Friday, December 6, 2013

Daring To Be Afraid

I don't know about you but when I start a new project, there is always an element of fear. I am excited to start but I am always afraid that it won't turn out the way I want. I am literally afraid of failure! Yet, even when I paint something I don't like, I realize that I have learned something. So, I have to remind myself, it really isn't a failure at all.

To tell the truth, my projects rarely end up the way I thought they would. Artists who are used to being daring and by tempting fate are not be afraid of what they are trying. I should learn that lesson too. However, I do believe that there IS a time and place for every project. Here is a perfect example.

WHITE FENCE by Alan Krug of KrugsStudio
This painting of a white fence in Descanso Gardens was a scene I saw several years ago. I loved the simple composition and the riot of colors but didn't feel I had the skills yet to capture this in a painting. Looking at photos I had taken and printed out a few weeks ago, I found this in my stack and set it aside. I seriously considered if I was ready yet. Finally, I decided I was.

Even though I haven't painted an oil painting now in over a year, I find that I am still using that technique with acrylics; working from dark to light. It seems to work for me and so ... that is what I continue to do. The other technique that my mentor has stressed over and over again is to paint from back to front. In fact, I covered that in an earlier blog. It's amazing how often though I try to violate that rule. I get wrapped up in some area and want to get it done and then realize I need those same paints in other areas. This painting is a perfect example of both issues. Let me tell you why!

This is only an 11" x 14" canvas and yet it took as long to paint as my larger canvases. The entire canvas was painted a deep, deep black green. At first glance it looks black until you put some black on it. I then sketched in the fence using a white pencil. Seems easy enough right? Wrong. Instead of putting in the fence that separated the foreground from the background I put in the foliage in the background behind the fence. First three tones of greens worked their way from back to the fence. Then three pinks were used starting on the right moving haphazardly to the left. That was the right thing to do until we came to the fence. The background spilled over the fence that was still only an outline.  Needless to say in I "had" to paint the off-white fence. I didn't want it to be glaring white. The grain clearly showed so I opted for a soft milk white instead. Then the flowers were added from right to left spilling over the fence creating a riot of pinks with leaves thrown in now and then. As I moved across, then yellows and Cad Red were added to favor the actual scene.

To create the dimensionality of the fence I used a soft grey to show the shadows cast by the flowers and outlines of wood grain. Suddenly it began to pop off the canvas. I dabbled the grey around the flowers and leaves creating a nearly realistic look that didn't detract. If anything I gave the flowers behind the fence far more dimension.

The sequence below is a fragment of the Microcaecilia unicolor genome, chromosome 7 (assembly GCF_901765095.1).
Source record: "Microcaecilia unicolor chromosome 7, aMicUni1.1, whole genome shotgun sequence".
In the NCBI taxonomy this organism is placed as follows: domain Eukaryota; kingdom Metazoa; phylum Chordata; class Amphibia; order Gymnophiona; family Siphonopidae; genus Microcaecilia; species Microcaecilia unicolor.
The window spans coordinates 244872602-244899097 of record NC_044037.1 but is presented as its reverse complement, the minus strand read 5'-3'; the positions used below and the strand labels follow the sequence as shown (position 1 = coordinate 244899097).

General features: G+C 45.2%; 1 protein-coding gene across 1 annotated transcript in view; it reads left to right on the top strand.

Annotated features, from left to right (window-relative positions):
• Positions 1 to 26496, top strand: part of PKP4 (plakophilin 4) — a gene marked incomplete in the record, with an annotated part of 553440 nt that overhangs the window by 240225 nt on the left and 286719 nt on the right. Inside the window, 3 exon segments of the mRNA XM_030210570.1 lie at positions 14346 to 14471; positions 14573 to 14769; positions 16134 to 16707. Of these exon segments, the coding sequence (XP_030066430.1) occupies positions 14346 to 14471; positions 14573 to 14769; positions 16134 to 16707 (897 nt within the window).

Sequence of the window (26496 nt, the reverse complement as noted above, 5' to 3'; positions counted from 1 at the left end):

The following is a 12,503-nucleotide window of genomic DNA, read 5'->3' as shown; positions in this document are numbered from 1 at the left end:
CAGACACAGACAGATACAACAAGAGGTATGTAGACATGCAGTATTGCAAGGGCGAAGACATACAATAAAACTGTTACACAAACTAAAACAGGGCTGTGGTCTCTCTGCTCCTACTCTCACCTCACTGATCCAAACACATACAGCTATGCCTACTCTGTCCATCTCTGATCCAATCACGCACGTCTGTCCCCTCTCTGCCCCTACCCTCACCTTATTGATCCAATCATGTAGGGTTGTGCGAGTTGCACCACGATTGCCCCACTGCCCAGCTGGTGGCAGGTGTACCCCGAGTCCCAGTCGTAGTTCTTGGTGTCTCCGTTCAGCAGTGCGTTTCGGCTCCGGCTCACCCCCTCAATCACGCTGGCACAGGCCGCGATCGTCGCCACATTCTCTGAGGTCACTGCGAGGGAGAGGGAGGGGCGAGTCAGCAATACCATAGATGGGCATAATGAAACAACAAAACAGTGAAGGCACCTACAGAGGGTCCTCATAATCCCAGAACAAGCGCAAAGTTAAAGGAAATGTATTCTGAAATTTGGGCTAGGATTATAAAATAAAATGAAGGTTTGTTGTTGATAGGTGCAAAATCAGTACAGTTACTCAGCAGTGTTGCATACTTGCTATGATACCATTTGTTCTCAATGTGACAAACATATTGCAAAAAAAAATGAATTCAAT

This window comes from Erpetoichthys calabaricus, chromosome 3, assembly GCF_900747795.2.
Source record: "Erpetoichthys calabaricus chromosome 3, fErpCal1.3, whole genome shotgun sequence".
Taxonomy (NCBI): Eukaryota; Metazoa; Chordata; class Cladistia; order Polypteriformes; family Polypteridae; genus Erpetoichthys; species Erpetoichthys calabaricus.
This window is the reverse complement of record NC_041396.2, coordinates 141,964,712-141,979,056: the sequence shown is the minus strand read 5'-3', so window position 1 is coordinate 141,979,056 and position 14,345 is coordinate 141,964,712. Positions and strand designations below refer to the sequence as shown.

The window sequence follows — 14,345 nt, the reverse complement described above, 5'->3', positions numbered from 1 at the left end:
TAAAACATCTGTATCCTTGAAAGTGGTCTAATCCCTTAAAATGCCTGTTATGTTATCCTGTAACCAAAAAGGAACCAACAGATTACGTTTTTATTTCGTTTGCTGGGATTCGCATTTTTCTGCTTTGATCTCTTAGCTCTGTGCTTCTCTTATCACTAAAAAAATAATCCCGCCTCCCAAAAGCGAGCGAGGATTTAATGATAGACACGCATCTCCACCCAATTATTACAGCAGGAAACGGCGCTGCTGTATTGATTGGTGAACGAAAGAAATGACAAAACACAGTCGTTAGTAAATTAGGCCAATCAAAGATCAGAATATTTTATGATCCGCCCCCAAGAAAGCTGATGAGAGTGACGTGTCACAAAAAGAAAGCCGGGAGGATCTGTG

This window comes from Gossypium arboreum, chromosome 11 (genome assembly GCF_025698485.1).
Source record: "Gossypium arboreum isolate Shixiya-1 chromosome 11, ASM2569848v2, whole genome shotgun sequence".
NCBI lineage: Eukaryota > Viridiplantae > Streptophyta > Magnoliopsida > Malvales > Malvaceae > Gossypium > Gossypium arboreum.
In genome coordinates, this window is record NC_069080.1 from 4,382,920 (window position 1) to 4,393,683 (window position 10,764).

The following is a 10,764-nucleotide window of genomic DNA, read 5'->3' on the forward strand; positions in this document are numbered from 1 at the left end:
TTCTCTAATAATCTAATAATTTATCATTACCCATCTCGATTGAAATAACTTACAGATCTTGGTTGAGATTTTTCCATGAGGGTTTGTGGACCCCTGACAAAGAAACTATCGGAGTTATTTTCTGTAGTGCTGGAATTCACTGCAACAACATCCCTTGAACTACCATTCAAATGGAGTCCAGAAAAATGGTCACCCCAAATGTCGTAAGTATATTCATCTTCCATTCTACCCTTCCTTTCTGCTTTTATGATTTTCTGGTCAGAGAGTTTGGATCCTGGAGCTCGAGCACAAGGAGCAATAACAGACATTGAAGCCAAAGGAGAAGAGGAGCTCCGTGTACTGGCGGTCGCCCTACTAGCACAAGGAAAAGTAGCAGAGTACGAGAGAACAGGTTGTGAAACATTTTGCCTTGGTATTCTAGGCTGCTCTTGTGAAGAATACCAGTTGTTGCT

Before the foreground flowers were painted another dark green was used for leaves and stalks. Then the flowers were added again going from darker tones to lighter as the flowers moved from shade to light. My last items were the leaves that had no flowers but formed a foil for the colorful flowers. The visible dirt was build up from burnt umber, then a variety of tans and something I mixed from the colors left over from the flowers with white. Tips of yellow were added to the foreground flowers to give them depth as well.

Was this what I expected? Yes and no. It was definitely the painting I wanted to paint but yet it became something more. I proved to myself that I could handle the complexity if I stayed with a system. The mistake, if it was really a mistake, was to ignore the fence until nearly too late. In some ways it worked because the area behind the fence needed to be finished first. Painting the fence when I did enabled me to move from back to front without much of a sacrifice of time or paint. It also allowed me to be a bit sloppy and use the white to cover the mistakes behind the fence or on the fence. The system worked as both the areas behind and in front of the fence went from dark to light with no apparent sectioning of one or the other. It flows perfectly together.

I am proud of this piece. I was afraid of botching it up. Yesterday, starting again after two weeks it was very tempting to leave it unfinished because what had been done up to that point was exactly what I had hoped for. I was afraid the foreground would kill it. I moved past that fear and was able to finish what I had started.

I urge everyone out there, crafter, artist, writer, anyone to move past your fears. Learn from your failures as well as your successes. I read somewhere that to not fail is to not live. So?  LIVE IT UP!

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  1. I know the feeling. Good for you for pushing through.

  2. I know the feeling! Good for you for pushing through.